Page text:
Information Makes Move Easier on All

By Paris, Ellen | The Washington Times (Washington, DC), August 14, 1998 | Go to article overview

Information Makes Move Easier on All


Paris, Ellen, The Washington Times (Washington, DC)


Moving to a new area is never easy. You can feel like a stranger in a strange land. But take heart - plenty of information is available to ease this difficult transition for you and your family.

Between the new technology of the Internet and the old-fashioned customer service that a number of Washington area Realtors offer, getting to know the Washington area can be easy.

Weichert Realtors' relocation company provides packages that include driver manuals, a children's moving guide, school reports, area profiles and a spouse relocating guide.

"The first thing we do is provide a family with a professionally trained relocation counselor to find out their needs and establish a family profile," says Betty Votta, vice president of client services at Weichert Relocation (www.weichert.com).

In addition to housing needs, the counselor also looks at family interests, educational requirements and, in some cases, available medical resources.

Although Weichert is employed by many companies for relocating their employees, this service is available without charge to anyone.

The National Association of Realtors' Web site (www.realtor.com) has lots of useful information. At its Resource Center, visitors can compare the cost of living from one city to another. Homes on the market throughout the country can be viewed by ZIP code to see what comparable homes are selling for in the area of your destination.

The site also includes the Relocation Crime Lab, which compares the destination city with your current residence. (For instance, Asheville, N.C., came in with a higher Crime Lab rating than Alexandria.)

Long & Foster's corporate relocation management firm (www.longandfoster.com) does an in-depth needs assessment when it works with a corporate transferee or new hire. "We look at their expenses, give them area orientation, home-finding assistance, school information and offer employment assistance for the trailing spouse," says Doris Glover, vice president of corporate services.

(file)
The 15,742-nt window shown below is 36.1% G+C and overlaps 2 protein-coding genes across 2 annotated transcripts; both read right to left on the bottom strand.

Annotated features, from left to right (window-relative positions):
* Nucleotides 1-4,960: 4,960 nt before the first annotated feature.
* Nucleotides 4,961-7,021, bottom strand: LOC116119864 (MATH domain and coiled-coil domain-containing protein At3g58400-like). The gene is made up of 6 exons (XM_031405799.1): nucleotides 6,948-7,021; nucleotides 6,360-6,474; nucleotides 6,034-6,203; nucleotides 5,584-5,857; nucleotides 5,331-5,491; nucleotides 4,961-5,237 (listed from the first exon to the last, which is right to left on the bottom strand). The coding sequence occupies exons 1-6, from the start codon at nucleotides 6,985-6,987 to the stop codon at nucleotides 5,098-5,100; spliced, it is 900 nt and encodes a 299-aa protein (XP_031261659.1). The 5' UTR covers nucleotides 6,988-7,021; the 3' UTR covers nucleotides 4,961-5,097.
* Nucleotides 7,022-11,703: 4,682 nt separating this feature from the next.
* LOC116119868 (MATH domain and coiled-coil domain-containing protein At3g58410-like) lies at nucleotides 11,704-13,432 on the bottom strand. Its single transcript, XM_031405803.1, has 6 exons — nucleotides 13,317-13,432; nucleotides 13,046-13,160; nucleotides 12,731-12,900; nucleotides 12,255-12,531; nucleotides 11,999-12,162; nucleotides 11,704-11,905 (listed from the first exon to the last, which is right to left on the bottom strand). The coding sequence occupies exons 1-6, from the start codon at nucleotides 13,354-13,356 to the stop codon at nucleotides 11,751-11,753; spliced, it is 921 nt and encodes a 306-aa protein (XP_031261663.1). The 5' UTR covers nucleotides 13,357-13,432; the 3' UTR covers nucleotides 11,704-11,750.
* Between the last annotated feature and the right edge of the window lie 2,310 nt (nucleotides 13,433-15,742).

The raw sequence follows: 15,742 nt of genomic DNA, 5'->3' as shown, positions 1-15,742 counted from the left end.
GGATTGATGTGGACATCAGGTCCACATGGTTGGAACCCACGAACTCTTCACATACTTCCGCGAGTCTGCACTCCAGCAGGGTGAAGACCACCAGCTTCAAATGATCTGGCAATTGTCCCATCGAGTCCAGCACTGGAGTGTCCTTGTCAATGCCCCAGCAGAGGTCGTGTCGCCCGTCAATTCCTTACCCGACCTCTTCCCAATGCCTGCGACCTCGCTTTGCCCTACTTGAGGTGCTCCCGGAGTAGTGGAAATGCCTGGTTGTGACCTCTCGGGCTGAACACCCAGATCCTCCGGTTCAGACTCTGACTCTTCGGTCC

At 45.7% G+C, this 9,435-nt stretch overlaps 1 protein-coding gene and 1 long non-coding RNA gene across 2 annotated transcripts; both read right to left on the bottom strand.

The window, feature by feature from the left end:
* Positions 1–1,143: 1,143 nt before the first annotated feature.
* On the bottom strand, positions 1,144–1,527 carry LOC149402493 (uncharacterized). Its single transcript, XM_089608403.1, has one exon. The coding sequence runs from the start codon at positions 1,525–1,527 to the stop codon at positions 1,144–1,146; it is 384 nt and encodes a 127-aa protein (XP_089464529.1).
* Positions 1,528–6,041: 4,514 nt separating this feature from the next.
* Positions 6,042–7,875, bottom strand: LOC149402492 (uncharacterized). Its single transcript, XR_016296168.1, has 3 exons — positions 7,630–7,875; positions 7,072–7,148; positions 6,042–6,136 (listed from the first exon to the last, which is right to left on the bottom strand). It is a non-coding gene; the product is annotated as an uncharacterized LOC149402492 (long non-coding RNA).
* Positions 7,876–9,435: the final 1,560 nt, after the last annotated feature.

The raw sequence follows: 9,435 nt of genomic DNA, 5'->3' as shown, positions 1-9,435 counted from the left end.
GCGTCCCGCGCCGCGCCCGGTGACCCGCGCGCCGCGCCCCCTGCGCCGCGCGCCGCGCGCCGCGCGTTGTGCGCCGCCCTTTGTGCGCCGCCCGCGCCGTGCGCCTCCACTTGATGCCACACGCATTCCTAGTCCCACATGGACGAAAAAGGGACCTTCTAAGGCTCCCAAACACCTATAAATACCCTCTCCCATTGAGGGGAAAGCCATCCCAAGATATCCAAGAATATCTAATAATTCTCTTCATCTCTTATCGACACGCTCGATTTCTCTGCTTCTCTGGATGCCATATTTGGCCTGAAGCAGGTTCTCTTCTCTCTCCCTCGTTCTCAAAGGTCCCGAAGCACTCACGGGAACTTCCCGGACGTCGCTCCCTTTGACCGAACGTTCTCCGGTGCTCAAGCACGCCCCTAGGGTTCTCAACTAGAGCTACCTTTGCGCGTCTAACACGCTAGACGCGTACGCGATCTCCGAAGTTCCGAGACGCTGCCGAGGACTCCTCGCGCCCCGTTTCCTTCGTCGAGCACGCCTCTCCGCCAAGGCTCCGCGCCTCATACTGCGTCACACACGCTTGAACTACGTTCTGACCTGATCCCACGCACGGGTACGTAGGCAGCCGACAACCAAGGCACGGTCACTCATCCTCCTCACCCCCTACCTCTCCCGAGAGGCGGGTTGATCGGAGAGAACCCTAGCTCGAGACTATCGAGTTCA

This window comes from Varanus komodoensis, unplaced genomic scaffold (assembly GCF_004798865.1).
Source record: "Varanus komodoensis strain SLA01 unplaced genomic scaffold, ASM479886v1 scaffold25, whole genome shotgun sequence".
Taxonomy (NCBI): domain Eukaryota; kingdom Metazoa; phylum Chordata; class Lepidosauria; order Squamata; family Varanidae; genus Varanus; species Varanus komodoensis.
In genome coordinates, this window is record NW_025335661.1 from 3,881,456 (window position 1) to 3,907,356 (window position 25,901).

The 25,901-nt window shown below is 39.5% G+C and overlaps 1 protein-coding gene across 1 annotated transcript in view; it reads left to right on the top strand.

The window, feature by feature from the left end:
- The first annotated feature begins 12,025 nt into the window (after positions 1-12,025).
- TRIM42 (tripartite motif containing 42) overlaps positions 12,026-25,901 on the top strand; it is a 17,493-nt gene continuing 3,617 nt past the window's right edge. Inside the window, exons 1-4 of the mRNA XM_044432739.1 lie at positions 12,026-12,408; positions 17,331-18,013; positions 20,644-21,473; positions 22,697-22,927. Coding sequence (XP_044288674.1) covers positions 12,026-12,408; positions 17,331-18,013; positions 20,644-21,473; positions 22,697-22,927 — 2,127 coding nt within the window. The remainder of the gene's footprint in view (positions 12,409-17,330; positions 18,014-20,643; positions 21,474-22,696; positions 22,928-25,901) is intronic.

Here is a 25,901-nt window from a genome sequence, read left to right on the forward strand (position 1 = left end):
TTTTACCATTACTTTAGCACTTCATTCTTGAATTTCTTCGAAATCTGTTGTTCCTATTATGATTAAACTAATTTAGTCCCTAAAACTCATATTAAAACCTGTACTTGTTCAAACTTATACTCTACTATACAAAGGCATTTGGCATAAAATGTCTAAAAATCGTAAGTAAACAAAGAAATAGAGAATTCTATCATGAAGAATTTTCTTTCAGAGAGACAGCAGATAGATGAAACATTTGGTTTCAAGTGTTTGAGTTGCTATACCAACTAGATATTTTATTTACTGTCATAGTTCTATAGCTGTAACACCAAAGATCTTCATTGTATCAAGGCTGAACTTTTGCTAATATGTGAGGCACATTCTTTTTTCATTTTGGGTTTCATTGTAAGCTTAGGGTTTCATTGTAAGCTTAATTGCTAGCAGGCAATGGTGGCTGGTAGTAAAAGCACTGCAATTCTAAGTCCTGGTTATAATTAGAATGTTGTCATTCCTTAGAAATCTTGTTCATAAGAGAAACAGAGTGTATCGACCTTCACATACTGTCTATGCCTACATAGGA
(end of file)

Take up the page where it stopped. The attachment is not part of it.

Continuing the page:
The right type of orientation is key to making people comfortable, she says. One thing she always tells people: "Don't look at houses first. Find the area that will suit your needs and get as comfortable as you can with it before you get into a home-buying situation. The worst thing you can do is look at a dozen houses in a day and fall in love with a particular house and know nothing about an area."

Many savvy real estate agents around the country have their own Web sites. When searching (using a growing number of available sites with an inventory of homes), begin by simply typing in a city or an area and homes for sale within a certain price range. As with any search try to be as specific as possible.

Preparing for your move well in advance definitely can reduce the stress level. The Alexandria-based American Moving & Storage Association, the trade association of the country's moving industry, has lots of information on how to make your move successful. The association's Web site (www.amconf.org) is a resource for people before they move, featuring all kinds of consumer tips on relocating.

It's no surprise that June, July and August are the busiest months in the moving industry. The group's latest numbers show that professional movers pick up one-third of all household good shipments during those months. Booking as far in advance as possible helps - as does being flexible about your moving dates.

Last year, according to association figures, more people moved to the Washington area than left.

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Information Makes Move Easier on All
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